About a year ago we previewed the Gary Fisher Hifi Pro, praising it for being superlight for what was effectively just a 6000 series aluminium frame. Tubeless tyres and a firm suspension action made it one of the quickest bikes on the trail.
For 2008 Gary Fisher has upped the ante, making the frame from carbon and saving 0.75lb in the process.
An 18in Pro Carbon frameset now weighs a claimed 4.3lb and that’s including the shock and hardware. On our office scales the entire bike weighed in at a flyweight 23.98lb.
The company has shaved the weight off by using a new ‘co-moulded’ construction process, whereby the mounts for the main pivot and shock are placed inside the mould with the carbon when it’s cured. These are made from very thin walled aluminium and the OCLV 110gsm fibre material gets squeezed inside them, resulting in a tough but lightweight joint. Carbon fibre is used at the rear end for additional vertical compliance and to reduce the weight where it matters most.
One of the things Gary Fisher bangs on about more than any other bike firm is geometry and it definitely ploughs its own furrow where this is concerned. Like last year, the Hifi Pro comes fitted with a G2 suspension fork with greater offset (46mm), which results in less trail and, according to Gary Fisher, more immediate steering at slow speeds. The idea is to make a bike that is stable at high speeds and nippy at low speeds, and while we could think of ways to do that without locking buyers into one type of fork, the Hifi Pro seems to work as a whole.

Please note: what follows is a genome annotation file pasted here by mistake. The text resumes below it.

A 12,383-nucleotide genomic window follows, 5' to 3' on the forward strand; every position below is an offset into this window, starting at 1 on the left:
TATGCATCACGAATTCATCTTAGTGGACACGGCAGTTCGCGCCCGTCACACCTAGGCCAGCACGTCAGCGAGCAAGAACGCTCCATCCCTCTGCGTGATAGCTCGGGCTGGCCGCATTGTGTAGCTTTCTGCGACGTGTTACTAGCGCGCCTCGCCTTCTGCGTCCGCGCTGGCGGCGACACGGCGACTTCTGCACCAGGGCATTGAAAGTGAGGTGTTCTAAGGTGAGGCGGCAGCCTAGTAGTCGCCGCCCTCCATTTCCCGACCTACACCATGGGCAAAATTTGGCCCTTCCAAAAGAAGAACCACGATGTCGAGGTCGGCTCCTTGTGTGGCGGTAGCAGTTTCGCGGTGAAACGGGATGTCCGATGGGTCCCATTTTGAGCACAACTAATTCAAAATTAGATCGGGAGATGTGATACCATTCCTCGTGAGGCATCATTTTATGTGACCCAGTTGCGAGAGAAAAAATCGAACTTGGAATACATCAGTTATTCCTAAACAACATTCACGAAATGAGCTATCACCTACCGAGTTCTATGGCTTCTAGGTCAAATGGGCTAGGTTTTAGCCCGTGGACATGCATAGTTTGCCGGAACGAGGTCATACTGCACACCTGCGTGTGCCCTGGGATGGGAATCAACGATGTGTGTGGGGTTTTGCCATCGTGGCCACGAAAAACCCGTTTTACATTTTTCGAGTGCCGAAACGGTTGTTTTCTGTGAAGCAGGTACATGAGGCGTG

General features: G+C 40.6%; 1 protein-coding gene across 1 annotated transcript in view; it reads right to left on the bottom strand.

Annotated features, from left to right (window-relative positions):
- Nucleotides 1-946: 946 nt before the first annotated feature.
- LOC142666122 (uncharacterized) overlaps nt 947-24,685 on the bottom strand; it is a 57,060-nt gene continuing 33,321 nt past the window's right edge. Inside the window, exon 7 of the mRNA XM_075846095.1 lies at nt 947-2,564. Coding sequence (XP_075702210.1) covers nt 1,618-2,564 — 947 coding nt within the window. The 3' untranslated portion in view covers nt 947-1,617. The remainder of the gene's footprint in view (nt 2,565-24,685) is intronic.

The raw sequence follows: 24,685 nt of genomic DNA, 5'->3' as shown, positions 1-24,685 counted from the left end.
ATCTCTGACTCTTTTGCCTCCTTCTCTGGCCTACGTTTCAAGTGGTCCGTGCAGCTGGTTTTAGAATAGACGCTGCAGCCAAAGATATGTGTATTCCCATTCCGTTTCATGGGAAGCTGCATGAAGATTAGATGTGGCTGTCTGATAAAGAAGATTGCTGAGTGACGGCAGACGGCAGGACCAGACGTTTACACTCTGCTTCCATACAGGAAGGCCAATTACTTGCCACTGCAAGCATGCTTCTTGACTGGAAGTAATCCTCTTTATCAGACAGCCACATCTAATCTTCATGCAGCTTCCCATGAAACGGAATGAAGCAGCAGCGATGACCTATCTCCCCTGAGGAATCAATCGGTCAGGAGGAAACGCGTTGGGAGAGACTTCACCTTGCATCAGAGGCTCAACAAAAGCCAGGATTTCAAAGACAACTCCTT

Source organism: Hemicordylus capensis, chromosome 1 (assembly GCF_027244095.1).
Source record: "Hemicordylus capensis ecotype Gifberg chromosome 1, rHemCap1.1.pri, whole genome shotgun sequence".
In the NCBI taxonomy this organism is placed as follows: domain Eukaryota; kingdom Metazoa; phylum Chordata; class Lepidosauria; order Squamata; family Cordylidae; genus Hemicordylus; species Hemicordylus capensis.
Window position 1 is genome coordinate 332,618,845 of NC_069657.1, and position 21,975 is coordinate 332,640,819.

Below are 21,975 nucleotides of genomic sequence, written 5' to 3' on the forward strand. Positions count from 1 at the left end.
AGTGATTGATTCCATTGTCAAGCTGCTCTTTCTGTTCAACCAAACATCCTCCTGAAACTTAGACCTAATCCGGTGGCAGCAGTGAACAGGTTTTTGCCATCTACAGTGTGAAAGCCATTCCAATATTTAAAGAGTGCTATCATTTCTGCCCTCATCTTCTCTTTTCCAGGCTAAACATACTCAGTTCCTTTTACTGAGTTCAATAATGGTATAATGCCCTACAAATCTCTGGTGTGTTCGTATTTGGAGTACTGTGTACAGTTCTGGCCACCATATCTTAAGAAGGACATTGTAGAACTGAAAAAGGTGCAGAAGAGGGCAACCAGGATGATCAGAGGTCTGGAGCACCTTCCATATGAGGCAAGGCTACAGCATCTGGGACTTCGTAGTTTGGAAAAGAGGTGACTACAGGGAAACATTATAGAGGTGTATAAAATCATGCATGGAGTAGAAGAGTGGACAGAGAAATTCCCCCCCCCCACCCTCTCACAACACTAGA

The bike’s wheelbase is long, at 44in, but it has short 16in chainstays as well as a low 13in
bottom bracket and although we wouldn’t call the 69.7° head angle slack, the bike rips through singletrack. The length in the front centre adds stability and the sharper handling fork always means the steering is more immediate than that of a regular bike fitted with a stem of this length or handlebars this wide. The suspension doesn’t really offer that much in the way of traction but it’s OK at absorbing big hits.
We don’t like the plastic bushings on the swing link, especially for UK riding, but Gary Fisher is running sealed ‘FourBarrel’ bearings in the other pivots. Cable running has also been improved from last year and doesn’t bulge out under compression. The Fox 32 Float offers greater stiffness and suspension performance than the Manitou Minute it replaces. At this price we’d like to see tubeless tyres as standard but you can upgrade by fitting a couple of Bontrager rim strips.